Joe DiMaggio was in bed with the Mafia during and after his playing career and was scammed out of hundreds of thousands of dollars' worth of memorabilia by his lawyer in his dying days, according to the author of a new biography of the Yankee Clipper.
In the book, Joe DiMaggio: The Hero's Life, author Richard Ben Cramer details how DiMaggio was able to walk away from baseball and his $100,000-a-year salary with the Yankees in 1951 because mobster Frank Costello had set up a "trust fund" at the Bowery Bank for him.
Every time DiMaggio made an appearance in any of the prominent New York nightclubs, the Copa, Stork Club, El Morocco, all of which were controlled or operated by Costello, a deposit of about $200 was made to the account.
"Costello loved Joe," Cramer told the New York Daily News, "and he felt it was the gentlemanly thing to do _ to put a couple of bucks in the Bowery for Joe's retirement.
"Of course, the irony of this arrangement is that years later, Joe did all those commercials as the spokesman for The Bowery. When he told us how safe your money was with The Bowery, he knew what he was talking about."
Cramer documented his information with multiple sources, including retired mobsters from that era. He also reveals tales of DiMaggio's connections with the New Jersey mob, particularly the notorious Abner "Longy" Zwillman and Richie "The Boot" Boiardo, who controlled the first ward in Newark.
"Longy had three boxes of cash, which he left at Joe's house for "safekeeping,' " Cramer said. "But when Longy was found hanging from his chandelier in West Orange, Joe kept the cash."
Cramer also reveals that DiMaggio and actress Marilyn Monroe had agreed to remarry before her death of a drug overdose in 1962.
Throughout the book, Cramer paints an often harsh picture of DiMaggio as a lonely, suspicious, bitter man obsessed with money and protecting his privacy. Those obsessions collided during the 1989 San Francisco earthquake, when DiMaggio was interviewed by reporters as he emerged from his quake-ravaged house in the Marina area.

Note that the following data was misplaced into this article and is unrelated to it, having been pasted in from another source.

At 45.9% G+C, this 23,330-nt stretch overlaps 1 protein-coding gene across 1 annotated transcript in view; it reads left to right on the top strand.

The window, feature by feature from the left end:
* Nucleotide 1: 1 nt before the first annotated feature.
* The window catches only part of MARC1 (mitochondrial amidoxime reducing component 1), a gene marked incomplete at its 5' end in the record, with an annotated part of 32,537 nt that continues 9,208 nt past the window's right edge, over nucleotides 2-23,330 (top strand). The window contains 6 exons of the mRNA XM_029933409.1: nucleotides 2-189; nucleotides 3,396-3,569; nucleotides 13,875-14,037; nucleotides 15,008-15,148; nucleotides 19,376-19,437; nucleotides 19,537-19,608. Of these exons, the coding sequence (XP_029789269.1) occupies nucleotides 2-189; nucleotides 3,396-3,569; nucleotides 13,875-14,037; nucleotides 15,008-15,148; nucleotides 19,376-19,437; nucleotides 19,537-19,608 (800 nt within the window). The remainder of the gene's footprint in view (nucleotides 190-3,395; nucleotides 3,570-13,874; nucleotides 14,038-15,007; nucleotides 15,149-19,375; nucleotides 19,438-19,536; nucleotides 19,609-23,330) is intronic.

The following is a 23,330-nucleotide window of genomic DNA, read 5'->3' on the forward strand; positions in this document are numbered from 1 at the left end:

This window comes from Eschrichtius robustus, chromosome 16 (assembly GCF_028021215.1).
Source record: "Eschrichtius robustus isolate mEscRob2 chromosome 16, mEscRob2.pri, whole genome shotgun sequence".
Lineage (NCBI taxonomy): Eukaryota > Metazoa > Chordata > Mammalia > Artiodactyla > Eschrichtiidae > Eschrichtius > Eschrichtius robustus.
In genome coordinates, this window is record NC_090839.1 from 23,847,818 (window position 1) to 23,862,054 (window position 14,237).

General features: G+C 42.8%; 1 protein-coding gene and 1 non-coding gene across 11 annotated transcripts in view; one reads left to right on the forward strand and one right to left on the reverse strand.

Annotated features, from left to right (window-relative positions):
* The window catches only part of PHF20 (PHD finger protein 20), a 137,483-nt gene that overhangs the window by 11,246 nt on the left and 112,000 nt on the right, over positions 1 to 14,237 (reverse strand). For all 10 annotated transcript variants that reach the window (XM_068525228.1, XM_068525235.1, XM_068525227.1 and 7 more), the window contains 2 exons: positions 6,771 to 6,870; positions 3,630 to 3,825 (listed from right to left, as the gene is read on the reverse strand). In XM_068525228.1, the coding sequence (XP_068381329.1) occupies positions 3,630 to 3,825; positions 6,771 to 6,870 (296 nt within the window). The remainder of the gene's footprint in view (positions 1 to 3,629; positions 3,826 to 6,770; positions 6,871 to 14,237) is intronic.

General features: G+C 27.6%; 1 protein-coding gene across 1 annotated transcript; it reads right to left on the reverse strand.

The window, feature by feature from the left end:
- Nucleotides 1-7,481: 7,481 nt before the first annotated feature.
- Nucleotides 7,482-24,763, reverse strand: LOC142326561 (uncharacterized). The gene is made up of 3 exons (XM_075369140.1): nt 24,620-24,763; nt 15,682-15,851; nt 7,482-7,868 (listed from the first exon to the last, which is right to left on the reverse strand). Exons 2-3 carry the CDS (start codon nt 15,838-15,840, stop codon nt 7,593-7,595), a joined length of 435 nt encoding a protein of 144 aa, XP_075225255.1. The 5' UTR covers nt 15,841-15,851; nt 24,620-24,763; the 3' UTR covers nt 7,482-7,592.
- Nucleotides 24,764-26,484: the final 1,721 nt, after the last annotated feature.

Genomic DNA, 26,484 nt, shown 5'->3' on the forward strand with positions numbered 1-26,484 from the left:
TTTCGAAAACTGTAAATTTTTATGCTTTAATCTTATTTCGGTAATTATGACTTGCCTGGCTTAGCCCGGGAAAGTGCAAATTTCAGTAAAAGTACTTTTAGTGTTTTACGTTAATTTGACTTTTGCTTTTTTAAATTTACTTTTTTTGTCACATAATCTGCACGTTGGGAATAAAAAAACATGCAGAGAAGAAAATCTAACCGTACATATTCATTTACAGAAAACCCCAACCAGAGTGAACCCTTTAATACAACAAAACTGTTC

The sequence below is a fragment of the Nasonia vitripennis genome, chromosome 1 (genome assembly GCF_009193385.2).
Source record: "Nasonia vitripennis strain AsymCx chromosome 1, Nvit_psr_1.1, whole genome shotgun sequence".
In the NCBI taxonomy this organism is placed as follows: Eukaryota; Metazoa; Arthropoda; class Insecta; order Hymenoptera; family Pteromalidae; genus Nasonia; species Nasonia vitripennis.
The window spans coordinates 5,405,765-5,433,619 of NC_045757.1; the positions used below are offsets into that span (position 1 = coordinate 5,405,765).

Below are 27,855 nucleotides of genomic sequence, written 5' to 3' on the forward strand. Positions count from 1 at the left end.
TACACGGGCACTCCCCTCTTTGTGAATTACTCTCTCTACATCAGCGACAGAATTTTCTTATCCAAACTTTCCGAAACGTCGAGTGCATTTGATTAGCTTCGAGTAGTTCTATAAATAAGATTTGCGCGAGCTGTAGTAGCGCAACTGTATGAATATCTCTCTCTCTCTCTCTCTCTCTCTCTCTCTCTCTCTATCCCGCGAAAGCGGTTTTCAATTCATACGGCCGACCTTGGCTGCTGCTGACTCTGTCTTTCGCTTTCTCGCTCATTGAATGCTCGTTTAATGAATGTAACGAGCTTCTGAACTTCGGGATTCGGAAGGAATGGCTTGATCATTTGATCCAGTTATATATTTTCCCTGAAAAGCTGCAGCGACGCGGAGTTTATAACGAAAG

"At the time, Joe talked about how he was searching for his sister," Cramer related. "In each of his arms he was holding these huge garbage bags, which people assumed were filled with his valuables and baseball mementos. What was really in them was over $600,000 in cash he'd earned from his memorabilia signings."
Fiercely guarded, never allowing anyone to get too close, DiMaggio was a helpless captive of his lawyer, Morris Engelberg, for nearly five months as he lay dying of lung cancer, Cramer writes.
Engelberg has insisted that he had nothing but DiMaggio's best interests at heart. According to Cramer, Engelberg made more money for DiMaggio than any of his previous business managers and gained his trust.
Cramer writes that the attorney squirreled away thousands of items of DiMaggio-signed memorabilia, including balls, lithographs and canceled checks without DiMaggio's knowledge, with the intention of selling them and pocketing the money.
"Absurd," said Engelberg from his home in Hollywood, Fla. "Over a 16-year period, I waived more than $5-million of agent fees, plus legal, accounting and other fees, which amounted to a significant sum of money. Why would I scam a few thousand dollars from Joe DiMaggio?"
DiMaggio's final days, as documented by Cramer through interviews with hospital and home care attendants, were especially tragic because Engelberg exploited him to the end. DiMaggio's most prized possession was his 1936 World Series ring. Cramer details how Engelberg had it pried from DiMaggio's finger shortly after he died.
"Just before the nurse wrapped his body in the sheets, (Engelberg) ordered him to get the ring," Cramer said. "But when the nurse had trouble removing it, Morris yelled: "Get something to get it off!' They then yanked the ring off Joe's finger."
Excerpts of the book, due to be released Tuesday, were included in the Oct. 23 issue of Newsweek magazine.
Cramer says Engelberg made a secret deal to get 2,000 baseballs made specially for Joe DiMaggio Day at Yankee Stadium on Sept. 27, 1998, with the intent of having them unwittingly signed and then sold for his own gain without DiMaggio's knowledge. "That is absolutely ridiculous," Engelberg said. "I never bought 2,000 balls, Joe never bought 2,000 balls. An outright lie."
Cramer, who won a Pulitzer Prize for his coverage of the Middle East with the Philadelphia Inquirer in 1979, took more than five years to complete the book. He interviewed hundreds of DiMaggio's associates and every living former teammate.
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